7. I'm curious to know why you hope to go to law school after getting an MA in poli sci. What is the purpose for that? As someone who went to and graduated from law school, you will not benefit much from doing both, because they are trying to teach you and socialize you to do different things. MA programs in poli sci are trying to train you to enter into academia or public policy, whereas law school is training you to analyze and think critically, to train you for the bar exam, and to prepare you for a career as a lawyer. Consequently the teaching, methodologies, and logics for each graduate program are going to be very different, and do not necessarily inform the other. Getting an MA in poli sci will do very little to help you out in law school. Law school is significantly more applied and is not very theoretical or abstract; you will not be discussing any political theory much or how that shaped laws in the US. The closest you would get to something like that is a U.S. constitutional law class, but even then political theory plays little role in the analysis of the constitution and U.S. Supreme Court case law. Also, as Dwar has stated, I would caution against doing an MA in poli sci in the first place. I've heard good things about doing MAPSS, but that program is really to prepare students to enter into PhD programs in poli sci. So if you don't have an intention to get a PhD, I would recommend against applying to that program. However, I've heard some bad things about Columbia's MA program from numerous sources on this website who have had personal experience in Columbia's MA program. Columbia's MA program is largely separate from the PhD program, so you will not be getting the same teachers from that program teaching the MA program. You also will not get the same kind of training, will not be taking the same classes, or have access to the same resources, as students in the PhD program. So I would strongly recommend against it. But honestly, I would really ask yourself what your purpose is--and by extension your career goals-- for wanting to get an MA and a law degree. The only thing both will do is stick with you hundreds of thousands of dollars in debt, and really no better job prospects-in either poli sci or as a lawyer- from having done both programs.
  8. Absolutely not. Plenty of ppl have gotten into top 10 programs with lower GPA’s than that. The only way it could potentially have a negative impact is if you want to be a quant methodologist or an Americanist and you have a lot of B’s and B+’s in all the math classes you took. Other than that, ur gonna be fine. Most ppl would kill to have a 3.9 gpa
  9. I happen to personally know one of the professors at UCI (this person is currently advising me on a research project), and when I spoke to them last week, this person told me they already sent out their decisions a couple weeks ago.
  10. Ya of course! If I can help someone else who is in a similar situation as me then I’m gonna do it. And yes I am applying this fall. I would be more than happy to chat with you more, so feel free to get in contact with me either here or DM.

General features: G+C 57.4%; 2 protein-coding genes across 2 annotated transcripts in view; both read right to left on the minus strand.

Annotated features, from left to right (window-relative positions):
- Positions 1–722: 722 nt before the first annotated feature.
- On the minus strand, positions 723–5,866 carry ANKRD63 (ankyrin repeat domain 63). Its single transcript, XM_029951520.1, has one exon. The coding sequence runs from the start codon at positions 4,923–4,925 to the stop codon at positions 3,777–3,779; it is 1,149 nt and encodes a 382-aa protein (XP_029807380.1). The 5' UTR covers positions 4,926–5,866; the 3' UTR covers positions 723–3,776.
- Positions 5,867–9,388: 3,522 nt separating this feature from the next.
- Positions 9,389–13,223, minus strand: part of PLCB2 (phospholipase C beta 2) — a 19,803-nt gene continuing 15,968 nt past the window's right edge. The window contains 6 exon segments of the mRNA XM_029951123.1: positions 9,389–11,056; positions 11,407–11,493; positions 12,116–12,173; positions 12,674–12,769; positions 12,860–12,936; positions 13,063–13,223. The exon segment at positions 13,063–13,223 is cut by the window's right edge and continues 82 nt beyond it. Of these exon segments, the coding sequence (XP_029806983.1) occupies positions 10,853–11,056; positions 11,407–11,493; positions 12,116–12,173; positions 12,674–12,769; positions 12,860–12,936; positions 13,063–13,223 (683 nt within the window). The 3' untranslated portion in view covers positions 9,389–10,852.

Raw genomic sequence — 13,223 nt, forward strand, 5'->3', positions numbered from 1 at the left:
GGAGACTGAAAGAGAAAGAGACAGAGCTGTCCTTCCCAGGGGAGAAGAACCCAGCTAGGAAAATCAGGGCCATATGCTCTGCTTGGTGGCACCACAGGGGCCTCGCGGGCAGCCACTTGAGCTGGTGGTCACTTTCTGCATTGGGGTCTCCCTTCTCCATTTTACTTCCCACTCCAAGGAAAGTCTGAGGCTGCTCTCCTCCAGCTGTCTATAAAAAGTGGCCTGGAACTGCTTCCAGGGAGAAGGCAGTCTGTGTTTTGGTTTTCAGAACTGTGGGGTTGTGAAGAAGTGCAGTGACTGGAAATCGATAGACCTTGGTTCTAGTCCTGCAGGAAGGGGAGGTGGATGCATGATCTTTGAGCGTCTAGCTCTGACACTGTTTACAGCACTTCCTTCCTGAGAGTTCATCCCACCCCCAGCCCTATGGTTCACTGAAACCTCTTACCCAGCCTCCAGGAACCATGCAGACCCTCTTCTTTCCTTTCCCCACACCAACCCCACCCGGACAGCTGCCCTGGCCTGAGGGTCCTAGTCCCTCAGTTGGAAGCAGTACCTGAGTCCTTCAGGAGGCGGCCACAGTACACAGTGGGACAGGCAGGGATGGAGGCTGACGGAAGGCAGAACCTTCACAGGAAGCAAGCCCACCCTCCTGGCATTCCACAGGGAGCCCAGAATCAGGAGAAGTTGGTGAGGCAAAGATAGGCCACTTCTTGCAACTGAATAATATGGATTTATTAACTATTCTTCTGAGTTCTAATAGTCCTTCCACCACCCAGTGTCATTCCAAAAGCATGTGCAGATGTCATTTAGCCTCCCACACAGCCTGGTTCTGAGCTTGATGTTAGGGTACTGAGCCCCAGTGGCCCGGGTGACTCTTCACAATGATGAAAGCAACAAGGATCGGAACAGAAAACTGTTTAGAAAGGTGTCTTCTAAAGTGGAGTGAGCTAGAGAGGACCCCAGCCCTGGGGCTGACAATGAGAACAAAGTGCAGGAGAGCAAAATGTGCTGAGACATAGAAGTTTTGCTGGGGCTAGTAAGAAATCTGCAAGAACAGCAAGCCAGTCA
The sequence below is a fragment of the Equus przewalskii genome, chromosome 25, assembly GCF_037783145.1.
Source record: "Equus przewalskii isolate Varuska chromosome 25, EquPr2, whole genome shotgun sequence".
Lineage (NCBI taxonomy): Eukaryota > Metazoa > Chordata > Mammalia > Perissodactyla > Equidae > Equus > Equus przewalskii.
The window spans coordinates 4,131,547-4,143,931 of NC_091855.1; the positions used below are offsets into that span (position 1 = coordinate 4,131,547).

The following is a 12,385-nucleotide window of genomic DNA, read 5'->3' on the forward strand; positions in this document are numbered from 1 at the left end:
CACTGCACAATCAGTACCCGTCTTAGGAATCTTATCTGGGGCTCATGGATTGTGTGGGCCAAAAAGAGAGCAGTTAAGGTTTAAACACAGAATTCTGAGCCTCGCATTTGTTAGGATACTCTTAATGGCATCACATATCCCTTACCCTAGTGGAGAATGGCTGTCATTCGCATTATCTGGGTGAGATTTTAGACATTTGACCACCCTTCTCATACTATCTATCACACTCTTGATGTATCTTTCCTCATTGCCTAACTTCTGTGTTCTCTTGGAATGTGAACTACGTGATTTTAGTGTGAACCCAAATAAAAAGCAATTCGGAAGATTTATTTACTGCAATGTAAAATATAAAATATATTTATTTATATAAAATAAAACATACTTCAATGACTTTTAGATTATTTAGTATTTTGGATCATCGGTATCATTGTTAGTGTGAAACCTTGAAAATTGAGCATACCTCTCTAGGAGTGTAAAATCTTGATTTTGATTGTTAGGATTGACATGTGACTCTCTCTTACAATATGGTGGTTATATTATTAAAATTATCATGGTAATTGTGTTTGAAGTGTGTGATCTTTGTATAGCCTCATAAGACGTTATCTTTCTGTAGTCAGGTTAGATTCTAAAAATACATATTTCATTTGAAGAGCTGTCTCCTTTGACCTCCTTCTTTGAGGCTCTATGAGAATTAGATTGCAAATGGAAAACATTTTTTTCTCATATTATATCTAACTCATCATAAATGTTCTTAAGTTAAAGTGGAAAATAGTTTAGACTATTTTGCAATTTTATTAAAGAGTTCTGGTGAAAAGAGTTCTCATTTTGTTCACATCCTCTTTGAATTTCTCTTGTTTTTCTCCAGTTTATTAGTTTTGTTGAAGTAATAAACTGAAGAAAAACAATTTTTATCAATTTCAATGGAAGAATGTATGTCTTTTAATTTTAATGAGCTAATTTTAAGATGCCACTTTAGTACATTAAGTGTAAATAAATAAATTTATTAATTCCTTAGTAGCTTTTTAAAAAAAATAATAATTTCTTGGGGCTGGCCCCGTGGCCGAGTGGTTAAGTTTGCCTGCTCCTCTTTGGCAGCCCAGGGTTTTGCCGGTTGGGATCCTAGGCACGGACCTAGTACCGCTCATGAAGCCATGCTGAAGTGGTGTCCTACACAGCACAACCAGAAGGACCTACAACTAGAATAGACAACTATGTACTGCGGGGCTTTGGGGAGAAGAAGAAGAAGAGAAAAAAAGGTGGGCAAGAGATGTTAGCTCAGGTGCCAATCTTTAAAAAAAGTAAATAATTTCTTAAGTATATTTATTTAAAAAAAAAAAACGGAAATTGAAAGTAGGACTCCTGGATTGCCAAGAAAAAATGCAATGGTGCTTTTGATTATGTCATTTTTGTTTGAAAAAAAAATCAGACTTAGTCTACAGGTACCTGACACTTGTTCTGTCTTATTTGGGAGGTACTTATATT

11. I am actually in a very similar situation as you. I graduated from UG in 2010, went to law school, graduated in 2015, but after the horrible experience that was law school and a soul sucking internship with an attorney, I decided the legal profession wasn’t for me, especially after some of the horror stories I’ve heard from lawyer friends re: hours, stress, etc. Although I haven’t applied to grad school in poli sci yet (I will be this fall), I have done over a years worth of research reading books, forums like this, blog posts, speaking with professors and current poli sci grad students. So my answers to your questions are based on responses from students and professors to questions I had similar to yours. With that out of the way, now onto your questions: Re: a writing sample. My understanding is that faculty don’t really look too deeply into writing samples, so most people coming straight out of UG just revise a thesis paper they wrote that discusses a topic in poli sci. However, because you have been out of UG for a while, I imagine your writing has improved, so try to revise a political science paper you wrote. If you have never written a poli sci paper, I would then suggest writing a new paper on a topic in poli sci that interests you. Re: work experience. That really doesn’t factor much into an Adcom’s decision making process, unless it’s in a relevant field (working as a research assistant, doing research at a think tank, etc). Your legal career experience won’t be factored most likely because it signals little about your ability to conduct original, compelling research. Re: whether it’s self sabotage to state in your SOP that you have no interest in going into academia. The answer is a resounding YES! If you mention this in your SOP, you have almost no chance of getting into any programs, even lower ranked ones. This actually brings up a salient point I want to make regarding your decision to apply to PhD programs. If you have no desire to go into academia, I think it’s crucial to ask yourself why you are even applying to PhD programs in the first place. Why are you applying to a PhD program? What do you want to do with it if you don’t want to go into academia? I’m going to be completely honest with you: if you have no desire to go into academia I think you are wasting your time applying. The whole point of PhD programs is to socialize students into graduating with an intent to go into academia, and thus the curriculum is centered around that. Moreover, these programs teach you a fairly narrow skill of how to produce original compelling research that will contribute to the existing (and fairly esoteric) knowledge in your particular sub field. The opportunity cost of spending, on average, 7 years in a PhD program is quite high if you don’t want to go into academia, because outside of academia, your PhD in poli sci will not mean much or place you in a superior position when applying to non academic jobs. If you want to go into public policy, getting an MPA or MPP would serve you much better because a) that’s all you really need to go into public policy b) it takes less time c)the programs teach more relevant skills for a career in public policy or the private sector, and d) these careers are looking more for experience and who you know rather than your degree. I hope this helps. I don’t mean to be harsh, I’m just being honest and trying to save you time and money. If you have any other questions feel free to DM me.